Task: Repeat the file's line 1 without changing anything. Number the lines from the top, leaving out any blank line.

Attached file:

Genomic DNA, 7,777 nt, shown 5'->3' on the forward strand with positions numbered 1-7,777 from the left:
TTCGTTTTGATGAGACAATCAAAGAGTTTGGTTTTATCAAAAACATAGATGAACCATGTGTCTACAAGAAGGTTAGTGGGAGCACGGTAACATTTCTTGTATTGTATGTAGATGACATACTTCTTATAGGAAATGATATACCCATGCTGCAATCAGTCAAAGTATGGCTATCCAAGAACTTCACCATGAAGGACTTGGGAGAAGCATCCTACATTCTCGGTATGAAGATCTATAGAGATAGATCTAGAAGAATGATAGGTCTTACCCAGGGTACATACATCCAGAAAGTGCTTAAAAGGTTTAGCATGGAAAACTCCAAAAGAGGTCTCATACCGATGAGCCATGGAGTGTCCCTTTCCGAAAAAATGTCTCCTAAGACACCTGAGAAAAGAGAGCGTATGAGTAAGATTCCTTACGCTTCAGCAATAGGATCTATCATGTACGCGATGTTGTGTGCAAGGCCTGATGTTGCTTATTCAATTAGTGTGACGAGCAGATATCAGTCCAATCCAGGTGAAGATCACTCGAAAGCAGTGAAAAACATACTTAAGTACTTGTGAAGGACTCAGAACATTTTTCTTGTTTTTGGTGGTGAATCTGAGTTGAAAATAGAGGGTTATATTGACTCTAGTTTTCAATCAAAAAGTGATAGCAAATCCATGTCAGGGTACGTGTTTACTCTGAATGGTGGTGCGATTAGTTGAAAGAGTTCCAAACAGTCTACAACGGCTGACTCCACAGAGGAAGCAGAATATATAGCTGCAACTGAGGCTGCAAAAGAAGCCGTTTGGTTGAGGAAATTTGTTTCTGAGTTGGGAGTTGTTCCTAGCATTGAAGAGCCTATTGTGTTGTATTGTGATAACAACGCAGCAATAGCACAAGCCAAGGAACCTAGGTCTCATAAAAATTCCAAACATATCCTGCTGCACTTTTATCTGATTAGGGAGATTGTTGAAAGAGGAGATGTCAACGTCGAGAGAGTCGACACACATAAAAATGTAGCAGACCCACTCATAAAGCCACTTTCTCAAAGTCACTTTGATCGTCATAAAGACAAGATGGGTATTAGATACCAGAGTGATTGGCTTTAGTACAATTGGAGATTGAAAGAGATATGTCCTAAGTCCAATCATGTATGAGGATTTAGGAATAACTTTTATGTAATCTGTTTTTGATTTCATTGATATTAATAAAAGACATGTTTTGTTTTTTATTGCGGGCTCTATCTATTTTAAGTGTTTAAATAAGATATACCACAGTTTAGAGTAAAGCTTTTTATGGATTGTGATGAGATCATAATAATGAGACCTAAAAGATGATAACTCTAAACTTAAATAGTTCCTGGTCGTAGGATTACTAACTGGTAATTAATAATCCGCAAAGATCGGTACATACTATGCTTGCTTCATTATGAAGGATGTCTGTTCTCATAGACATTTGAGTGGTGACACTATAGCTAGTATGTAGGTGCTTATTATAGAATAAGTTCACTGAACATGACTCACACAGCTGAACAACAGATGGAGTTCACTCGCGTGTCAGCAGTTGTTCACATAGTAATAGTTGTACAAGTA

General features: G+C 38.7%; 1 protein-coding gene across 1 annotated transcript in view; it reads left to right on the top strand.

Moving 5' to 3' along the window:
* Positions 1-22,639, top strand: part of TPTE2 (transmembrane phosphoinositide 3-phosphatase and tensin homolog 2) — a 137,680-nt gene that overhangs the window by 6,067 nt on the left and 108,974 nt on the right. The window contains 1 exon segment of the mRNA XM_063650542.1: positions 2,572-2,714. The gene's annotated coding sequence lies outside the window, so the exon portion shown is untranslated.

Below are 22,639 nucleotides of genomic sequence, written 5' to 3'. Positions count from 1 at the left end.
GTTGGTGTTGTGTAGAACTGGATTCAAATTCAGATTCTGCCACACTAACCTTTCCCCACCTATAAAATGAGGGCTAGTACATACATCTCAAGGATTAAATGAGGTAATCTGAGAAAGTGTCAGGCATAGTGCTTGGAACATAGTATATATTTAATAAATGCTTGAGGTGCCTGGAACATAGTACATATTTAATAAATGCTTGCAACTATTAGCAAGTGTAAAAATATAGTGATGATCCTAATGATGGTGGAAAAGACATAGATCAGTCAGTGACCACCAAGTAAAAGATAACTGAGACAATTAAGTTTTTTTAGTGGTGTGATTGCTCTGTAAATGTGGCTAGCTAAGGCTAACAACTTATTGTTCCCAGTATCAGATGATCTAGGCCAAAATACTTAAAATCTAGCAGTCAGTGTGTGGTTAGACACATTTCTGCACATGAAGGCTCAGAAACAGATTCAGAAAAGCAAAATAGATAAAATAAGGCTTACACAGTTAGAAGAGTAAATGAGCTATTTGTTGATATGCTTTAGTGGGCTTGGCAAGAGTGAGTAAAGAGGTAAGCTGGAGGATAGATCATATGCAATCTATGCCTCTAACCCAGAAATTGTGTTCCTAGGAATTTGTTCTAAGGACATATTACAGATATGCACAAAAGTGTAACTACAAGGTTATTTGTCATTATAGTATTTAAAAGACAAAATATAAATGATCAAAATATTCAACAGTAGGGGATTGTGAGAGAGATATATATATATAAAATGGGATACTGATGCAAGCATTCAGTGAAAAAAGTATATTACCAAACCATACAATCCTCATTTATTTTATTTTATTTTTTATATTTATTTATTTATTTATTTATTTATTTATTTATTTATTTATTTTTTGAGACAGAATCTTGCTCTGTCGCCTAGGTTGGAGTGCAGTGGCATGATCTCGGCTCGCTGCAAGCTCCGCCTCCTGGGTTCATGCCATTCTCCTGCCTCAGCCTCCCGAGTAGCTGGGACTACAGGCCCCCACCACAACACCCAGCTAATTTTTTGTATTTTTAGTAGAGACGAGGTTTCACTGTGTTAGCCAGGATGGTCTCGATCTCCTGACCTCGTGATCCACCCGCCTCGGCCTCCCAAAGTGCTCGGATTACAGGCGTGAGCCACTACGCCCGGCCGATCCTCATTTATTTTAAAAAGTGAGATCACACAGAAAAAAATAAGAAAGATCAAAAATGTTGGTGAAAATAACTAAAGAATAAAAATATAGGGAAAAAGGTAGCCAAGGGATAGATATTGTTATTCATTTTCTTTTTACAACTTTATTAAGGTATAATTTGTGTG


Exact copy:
Genomic DNA, 7,777 nt, shown 5'->3' on the forward strand with positions numbered 1-7,777 from the left: